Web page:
The University of Utah offers opportunities through both the David Eccles School of Business and its Online and Continuing Education programs, notes Ross. “We offer free workshops, lectures, webinars as well as professional education courses and certificates and flexible classes for academic credit through our Online and Continuing Education program,” she says. (The list of courses can be found at https://continue.utah.edu https://ucl.utah.edu/index.php#initiatives.)

The School of Business offers two-day courses and certificates either on-campus, virtually, or on the partner’s premises (https://eccles.utah.edu/programs/executive-education/certificates/).

“We are experiencing tremendous success with EDI (Equity, Diversity and Inclusion) and women’s certificates specifically,” she adds. “The women’s program helps fulfill company needs in their initiatives to support, promote, and grow more diversity in organizations, which we know is an ongoing challenge for many corporate partners. Attendees for online classes come from across the USA. On-campus is primarily Utah residents, with some driving in from surrounding states such as Wyoming, Idaho, and so on. Feedback from partners has been very positive and we experience repeat business from prior engagements, either with additional courses and/or through expanded demand across the company (for example EDI offerings company-wide). (To see a list of individual classes in Executive Education, go to https://eccles.utah.edu/programs/executive-education/.)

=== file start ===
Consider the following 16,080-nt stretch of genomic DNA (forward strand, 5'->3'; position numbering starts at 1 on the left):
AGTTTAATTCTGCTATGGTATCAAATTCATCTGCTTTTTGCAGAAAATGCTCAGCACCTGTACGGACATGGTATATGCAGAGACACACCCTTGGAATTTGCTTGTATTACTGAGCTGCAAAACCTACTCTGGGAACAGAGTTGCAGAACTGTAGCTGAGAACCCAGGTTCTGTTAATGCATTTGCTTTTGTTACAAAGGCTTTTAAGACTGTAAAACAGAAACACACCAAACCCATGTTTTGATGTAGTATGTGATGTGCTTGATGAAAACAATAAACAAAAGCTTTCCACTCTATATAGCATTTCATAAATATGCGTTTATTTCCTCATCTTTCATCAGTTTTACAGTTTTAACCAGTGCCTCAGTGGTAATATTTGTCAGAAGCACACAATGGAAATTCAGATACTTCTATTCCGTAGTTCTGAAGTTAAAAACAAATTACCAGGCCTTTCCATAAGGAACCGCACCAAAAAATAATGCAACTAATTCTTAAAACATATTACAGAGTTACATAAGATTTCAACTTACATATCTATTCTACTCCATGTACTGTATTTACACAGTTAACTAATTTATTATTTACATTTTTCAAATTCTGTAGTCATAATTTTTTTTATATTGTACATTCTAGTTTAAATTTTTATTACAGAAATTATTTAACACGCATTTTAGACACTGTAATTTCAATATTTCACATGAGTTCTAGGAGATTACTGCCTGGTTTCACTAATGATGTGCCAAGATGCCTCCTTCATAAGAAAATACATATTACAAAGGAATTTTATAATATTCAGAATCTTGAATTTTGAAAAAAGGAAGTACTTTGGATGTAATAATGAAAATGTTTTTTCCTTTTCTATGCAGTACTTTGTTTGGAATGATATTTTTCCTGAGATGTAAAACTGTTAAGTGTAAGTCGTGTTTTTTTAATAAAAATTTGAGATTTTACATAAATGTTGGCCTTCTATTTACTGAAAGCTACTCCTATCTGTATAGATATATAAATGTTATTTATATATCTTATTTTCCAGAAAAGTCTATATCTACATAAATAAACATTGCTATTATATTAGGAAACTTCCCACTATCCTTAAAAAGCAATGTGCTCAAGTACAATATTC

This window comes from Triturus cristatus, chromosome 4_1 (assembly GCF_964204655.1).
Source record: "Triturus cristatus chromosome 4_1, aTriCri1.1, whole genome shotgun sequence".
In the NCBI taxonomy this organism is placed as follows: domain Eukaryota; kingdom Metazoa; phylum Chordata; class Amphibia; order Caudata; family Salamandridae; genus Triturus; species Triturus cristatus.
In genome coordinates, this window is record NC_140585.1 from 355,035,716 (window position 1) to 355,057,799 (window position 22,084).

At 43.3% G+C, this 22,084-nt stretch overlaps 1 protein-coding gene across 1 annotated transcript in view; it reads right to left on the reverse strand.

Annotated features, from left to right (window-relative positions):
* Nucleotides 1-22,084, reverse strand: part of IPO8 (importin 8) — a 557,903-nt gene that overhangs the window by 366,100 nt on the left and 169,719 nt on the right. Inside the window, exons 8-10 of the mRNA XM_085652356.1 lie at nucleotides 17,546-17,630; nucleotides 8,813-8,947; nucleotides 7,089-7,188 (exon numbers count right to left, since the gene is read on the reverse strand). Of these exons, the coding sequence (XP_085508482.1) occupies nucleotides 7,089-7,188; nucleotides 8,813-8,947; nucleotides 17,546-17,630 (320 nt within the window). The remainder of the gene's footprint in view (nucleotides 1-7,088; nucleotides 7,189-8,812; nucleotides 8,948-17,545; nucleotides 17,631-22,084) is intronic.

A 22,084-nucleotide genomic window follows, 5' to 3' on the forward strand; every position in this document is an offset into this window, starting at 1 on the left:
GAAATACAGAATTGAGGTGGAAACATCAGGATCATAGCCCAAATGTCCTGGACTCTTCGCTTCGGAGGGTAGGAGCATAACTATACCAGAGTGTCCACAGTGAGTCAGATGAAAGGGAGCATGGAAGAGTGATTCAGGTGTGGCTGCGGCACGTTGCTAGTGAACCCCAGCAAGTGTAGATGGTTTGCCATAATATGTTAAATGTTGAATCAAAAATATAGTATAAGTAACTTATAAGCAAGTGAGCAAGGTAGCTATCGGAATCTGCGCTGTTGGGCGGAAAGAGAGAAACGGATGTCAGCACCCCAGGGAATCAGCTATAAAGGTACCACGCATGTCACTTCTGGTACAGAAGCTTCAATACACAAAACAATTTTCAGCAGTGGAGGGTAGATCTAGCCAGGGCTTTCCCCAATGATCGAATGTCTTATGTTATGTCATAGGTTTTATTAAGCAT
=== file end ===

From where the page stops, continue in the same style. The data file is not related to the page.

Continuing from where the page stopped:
Ross adds that “we engage with companies such as Zions Bank, Intermountain Healthcare, University of Utah Hospital, UDOT, Myriad Genetics, and BioFire. We even had BYU send their full recruiters’ team to our EDI class.“